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It plans to swap out VMware for Nutanix’s AHV hypervisor and, by the end of the year, will be running the software to support the majority of council services across an active-active configuration based on Nutanix.
The project was initiated a year ago in response to escalating maintenance, management and support issues associated with its legacy IT platforms.
The council’s five-year support and maintenance contract on its existing IT infrastructure was up for renewal. Given that the replacement cost would have worked out at £300,000 a year, the council took the opportunity to look at different approaches to replacing its existing hardware architecture, according to technical operations manager Mike Farrington.
“Historically, we were behind the curve,” he says. “Three years ago, we ran a fairly traditional infrastructure, with separate servers and storage. We wanted to consolidate servers, simplify what we had and not replace like for like. We didn’t want a run-of-the-mill refresh – we wanted to trailblaze.”
Manchester City Council decided to build its replacement infrastructure around the cloud and software-defined technologies, using Cisco Application Centric Infrastructure (ACI) for software-defined networking (SDN) and hyper-converged infrastructure.
The council assessed Nutanix, HPE SimpliVity, HPE Synergy and the VxRail appliance from Dell-EMC and VMware. Farrington says it elected Nutanix running a supermicro appliance because “Nutanix offered the closest to a silver bullet – we could get everything from a single vendor”.
Mike Farrington, Manchester City Council
In Farrington’s experience, HCI gives the council greater flexibility than traditional IT infrastructure. One benefit is a distributed storage fabric with thin provisioning, which enables the council to make the most of its storage capacity.
“We have the ability to scale quickly. The ability to add another storage and compute device quickly is beneficial,” he says. “We also benefit from the deduplication and compression services that are built in.”
HCI has also provided a way to bring together the support teams for Windows servers and storage.
“I had six teams to look after the datacentre facility,” says Farrington. “Historically, we had two teams – one looked after our 900 Windows servers, the other looked after storage and backup. We have been able to shuffle the pack and we now have a single infrastructure team. Now I don’t need dedicated storage expertise.”
A recent report by analyst Gartner notes that storage utilisation in datacentres decreased from 67% in 2011 to 56% in 2017, equating to an effective cost increase of 11%. Gartner attributes the decrease in datacentre storage utilisation to lack of sufficient storage expertise.
Farrington says Manchester City Council has managed to maintain its storage expertise. “We have maintained those skills to manage storage capacity.”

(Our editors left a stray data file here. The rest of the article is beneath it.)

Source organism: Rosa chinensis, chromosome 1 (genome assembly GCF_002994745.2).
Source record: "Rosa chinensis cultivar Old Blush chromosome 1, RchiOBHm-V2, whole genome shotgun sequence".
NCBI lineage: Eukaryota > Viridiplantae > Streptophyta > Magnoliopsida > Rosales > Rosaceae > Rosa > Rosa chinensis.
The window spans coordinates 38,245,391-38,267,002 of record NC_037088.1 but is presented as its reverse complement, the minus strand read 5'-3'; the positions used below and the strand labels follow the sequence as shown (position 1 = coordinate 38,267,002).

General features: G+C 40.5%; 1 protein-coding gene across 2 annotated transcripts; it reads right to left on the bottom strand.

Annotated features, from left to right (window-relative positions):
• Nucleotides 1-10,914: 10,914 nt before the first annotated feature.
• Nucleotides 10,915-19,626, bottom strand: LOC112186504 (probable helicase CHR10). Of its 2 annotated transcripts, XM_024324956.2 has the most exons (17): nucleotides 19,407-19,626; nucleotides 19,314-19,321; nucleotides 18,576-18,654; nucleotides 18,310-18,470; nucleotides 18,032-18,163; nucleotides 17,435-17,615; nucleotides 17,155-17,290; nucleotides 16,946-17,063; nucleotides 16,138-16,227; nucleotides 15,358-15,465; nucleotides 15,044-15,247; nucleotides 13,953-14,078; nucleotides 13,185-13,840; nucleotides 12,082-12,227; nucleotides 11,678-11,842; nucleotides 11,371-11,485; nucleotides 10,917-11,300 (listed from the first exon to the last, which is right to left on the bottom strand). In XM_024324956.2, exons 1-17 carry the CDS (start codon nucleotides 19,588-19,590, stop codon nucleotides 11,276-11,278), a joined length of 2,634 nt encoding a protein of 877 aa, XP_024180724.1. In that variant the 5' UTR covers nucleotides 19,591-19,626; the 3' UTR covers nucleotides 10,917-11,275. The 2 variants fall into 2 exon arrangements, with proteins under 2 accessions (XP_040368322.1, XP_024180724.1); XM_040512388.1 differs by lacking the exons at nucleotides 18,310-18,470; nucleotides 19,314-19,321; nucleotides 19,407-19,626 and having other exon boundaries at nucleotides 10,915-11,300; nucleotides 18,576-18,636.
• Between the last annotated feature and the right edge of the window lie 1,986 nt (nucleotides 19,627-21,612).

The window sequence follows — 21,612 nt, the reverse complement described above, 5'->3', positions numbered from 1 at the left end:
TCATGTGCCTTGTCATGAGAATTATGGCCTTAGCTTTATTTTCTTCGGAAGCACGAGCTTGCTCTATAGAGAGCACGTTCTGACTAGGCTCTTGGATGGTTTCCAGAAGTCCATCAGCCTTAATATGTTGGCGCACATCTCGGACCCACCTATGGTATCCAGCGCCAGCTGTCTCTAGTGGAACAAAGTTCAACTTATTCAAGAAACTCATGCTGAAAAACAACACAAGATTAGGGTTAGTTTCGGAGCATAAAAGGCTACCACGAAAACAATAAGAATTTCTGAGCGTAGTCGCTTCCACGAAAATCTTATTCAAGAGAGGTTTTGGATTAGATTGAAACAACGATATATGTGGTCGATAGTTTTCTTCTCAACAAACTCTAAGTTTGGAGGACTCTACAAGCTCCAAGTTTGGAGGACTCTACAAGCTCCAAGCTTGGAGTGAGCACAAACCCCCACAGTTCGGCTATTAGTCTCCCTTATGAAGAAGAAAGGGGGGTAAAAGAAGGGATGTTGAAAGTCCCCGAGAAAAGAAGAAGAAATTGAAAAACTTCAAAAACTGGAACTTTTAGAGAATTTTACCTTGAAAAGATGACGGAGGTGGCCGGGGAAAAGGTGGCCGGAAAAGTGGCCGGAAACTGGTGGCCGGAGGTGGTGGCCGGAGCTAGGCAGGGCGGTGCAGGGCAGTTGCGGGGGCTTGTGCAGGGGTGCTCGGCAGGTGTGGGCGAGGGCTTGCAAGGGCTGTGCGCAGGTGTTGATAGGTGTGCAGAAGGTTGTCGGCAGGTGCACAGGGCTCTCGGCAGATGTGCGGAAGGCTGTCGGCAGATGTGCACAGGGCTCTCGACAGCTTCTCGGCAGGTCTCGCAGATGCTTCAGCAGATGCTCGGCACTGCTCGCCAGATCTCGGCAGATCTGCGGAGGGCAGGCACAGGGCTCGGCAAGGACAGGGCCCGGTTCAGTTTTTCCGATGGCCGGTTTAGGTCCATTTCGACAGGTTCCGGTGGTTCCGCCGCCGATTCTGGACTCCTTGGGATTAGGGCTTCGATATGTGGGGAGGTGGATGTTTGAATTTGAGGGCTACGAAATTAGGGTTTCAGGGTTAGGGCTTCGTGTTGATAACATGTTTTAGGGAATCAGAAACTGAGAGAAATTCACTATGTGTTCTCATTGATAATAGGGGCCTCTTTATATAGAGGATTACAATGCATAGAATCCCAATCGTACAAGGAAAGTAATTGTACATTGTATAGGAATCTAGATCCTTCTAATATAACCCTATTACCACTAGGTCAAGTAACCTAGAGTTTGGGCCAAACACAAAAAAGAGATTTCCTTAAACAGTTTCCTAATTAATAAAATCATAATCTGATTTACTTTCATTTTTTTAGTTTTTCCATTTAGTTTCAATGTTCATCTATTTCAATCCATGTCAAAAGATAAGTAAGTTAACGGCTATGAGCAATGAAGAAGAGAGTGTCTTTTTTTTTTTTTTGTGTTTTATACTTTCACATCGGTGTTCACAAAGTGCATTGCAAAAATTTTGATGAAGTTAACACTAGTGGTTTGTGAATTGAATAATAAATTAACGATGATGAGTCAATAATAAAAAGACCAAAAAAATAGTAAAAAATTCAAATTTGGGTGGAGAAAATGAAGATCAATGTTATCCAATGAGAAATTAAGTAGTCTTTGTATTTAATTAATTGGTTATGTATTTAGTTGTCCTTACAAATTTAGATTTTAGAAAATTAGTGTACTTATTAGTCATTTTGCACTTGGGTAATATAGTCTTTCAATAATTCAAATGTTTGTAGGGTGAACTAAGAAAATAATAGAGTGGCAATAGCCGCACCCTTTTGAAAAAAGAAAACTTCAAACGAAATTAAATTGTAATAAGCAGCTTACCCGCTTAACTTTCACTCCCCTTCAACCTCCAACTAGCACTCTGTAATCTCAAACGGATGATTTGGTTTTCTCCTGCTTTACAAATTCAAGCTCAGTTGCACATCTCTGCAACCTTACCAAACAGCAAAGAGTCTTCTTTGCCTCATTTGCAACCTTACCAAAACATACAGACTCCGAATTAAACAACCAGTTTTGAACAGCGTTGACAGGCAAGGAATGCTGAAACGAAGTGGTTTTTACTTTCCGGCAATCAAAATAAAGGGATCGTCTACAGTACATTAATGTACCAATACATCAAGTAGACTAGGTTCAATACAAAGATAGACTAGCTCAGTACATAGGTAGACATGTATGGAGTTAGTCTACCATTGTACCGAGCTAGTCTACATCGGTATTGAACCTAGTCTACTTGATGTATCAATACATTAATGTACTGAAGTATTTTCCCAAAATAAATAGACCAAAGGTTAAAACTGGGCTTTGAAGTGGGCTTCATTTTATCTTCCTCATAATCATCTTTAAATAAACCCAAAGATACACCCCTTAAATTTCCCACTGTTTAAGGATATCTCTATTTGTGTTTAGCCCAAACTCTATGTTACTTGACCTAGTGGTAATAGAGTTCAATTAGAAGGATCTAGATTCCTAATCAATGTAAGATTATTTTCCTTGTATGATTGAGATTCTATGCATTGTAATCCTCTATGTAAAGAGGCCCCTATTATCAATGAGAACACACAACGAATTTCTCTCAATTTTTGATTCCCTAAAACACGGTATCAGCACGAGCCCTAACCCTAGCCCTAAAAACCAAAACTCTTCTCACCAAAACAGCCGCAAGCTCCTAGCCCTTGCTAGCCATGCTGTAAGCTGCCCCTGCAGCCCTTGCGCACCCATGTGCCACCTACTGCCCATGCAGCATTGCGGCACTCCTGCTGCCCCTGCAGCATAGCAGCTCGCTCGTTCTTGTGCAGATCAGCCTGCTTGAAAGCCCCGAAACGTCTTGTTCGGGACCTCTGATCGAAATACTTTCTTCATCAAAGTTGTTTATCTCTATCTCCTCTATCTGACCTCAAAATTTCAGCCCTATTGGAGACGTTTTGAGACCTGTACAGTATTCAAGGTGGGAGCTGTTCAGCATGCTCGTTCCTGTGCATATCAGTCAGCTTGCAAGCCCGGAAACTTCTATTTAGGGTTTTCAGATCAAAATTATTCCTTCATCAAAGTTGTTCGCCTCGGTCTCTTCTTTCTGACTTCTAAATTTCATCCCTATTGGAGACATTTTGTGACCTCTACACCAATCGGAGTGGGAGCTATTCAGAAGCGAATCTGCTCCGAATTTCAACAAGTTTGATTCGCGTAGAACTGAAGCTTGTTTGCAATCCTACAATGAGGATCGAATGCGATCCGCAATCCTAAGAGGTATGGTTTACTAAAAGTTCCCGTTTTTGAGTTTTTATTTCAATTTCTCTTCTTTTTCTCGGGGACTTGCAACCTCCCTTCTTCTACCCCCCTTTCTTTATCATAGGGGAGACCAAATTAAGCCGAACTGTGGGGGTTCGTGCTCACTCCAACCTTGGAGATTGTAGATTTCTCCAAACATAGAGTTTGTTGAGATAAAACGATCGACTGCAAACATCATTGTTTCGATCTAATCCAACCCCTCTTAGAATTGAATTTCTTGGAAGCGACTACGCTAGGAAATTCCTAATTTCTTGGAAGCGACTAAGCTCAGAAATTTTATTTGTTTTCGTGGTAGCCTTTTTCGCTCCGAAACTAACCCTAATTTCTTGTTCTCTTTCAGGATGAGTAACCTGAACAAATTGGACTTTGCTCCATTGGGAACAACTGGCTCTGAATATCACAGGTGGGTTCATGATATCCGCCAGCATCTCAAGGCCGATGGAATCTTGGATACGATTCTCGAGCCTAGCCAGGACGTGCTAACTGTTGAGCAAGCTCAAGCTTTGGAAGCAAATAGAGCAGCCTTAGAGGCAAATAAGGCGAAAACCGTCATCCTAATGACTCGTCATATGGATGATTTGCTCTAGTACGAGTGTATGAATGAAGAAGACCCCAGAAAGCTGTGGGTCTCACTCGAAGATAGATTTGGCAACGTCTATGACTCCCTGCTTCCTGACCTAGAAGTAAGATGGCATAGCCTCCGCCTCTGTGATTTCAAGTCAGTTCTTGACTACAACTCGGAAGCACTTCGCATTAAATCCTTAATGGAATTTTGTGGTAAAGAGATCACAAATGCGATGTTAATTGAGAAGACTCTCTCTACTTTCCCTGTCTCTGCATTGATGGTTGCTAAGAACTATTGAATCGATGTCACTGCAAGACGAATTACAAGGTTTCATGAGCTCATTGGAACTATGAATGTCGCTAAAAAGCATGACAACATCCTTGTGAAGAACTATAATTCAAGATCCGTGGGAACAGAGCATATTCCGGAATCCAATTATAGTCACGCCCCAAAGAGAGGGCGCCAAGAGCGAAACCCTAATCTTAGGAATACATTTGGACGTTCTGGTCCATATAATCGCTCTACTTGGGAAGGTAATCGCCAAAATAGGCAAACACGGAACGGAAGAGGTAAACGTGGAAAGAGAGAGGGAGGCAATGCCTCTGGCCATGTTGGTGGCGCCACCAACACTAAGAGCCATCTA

He says that almost all of the IT to support council services runs on Nutanix. “We are 95% virtualised and have a cloud-first strategy, but see hybrid IT as key,” Farrington adds.
While some services use software as a service (SaaS), he says the majority are run across 900 VMware virtual machines running on Nutanix. Citrix, SQL Server, Active Directory and part of the council’s SAP enterprise resource planning (ERP) are also on Nutanix.
Mike Farrington, Manchester City Council
In the short term, Farrington plans to migrate from VMware to the Nutanix AHV hypervisor. “We initially stayed with what we had to simplify and accelerate the migration. However, having reviewed our server workloads, we have yet to identify any that will not run on AHV, presenting us with the opportunity to further reduce management overheads and licence costs by approximately £100,000 per annum,” he says.
Looking further ahead, the council is also keen to use the Nutanix Enterprise Cloud to evaluate and deploy new technologies. Farrington regards Nutanix as a springboard for shifting the council to the cloud.
Instead, with Nutanix, the council can determine where best to run workloads – on-premise or in the cloud. “I think we will push workloads to IaaS [infrastructure as a service], but it has to be cost effective,” says Farrington.
Along with using the public cloud, the Nutanix platform enables the council to deploy internet of things (IoT) technologies and artificial intelligence (AI) as part of Manchester’s smart city initiative.
Farrington says Nutanix provides Manchester City Council with a comprehensive set of technologies, tools and services to support ambitious projects and initiatives across the city. One of these is the ongoing Manchester Smarter City Programme aimed at optimising city systems and ultimately improving how people live, work and play in and around the Manchester area.
The council plans to move its IT infrastructure to a colocation facility by December 2019, and Nutanix will be part of an active-active configuration across two sites.
“The way we’ve implemented Nutanix, using two independent clusters, will enable us to leverage the built-in capability of the platform to move and protect the council’s most critical applications and services when it comes to the migration,” says Farrington. “Essentially, we will relocate critical workloads before we power off one of the clusters, then move to the new colocation facility, power on, test and repeat the exercise.”
Read more about hyper-converged infrastructure
- Brighton and Hove City Council has already moved its co-location servers onto Nutanix nodes. It is now looking at moving its primary Hove datacentre.
- HPE-Nutanix partnership springs up on two fronts, bringing more layers of coopetition to the world of HCI. But where does this leave HPE SimpliVity?
- Hyper-converged infrastructures pose different challenges depending on the deployment method. Software might not offer as much support, while choosing hardware risks supplier lock-in.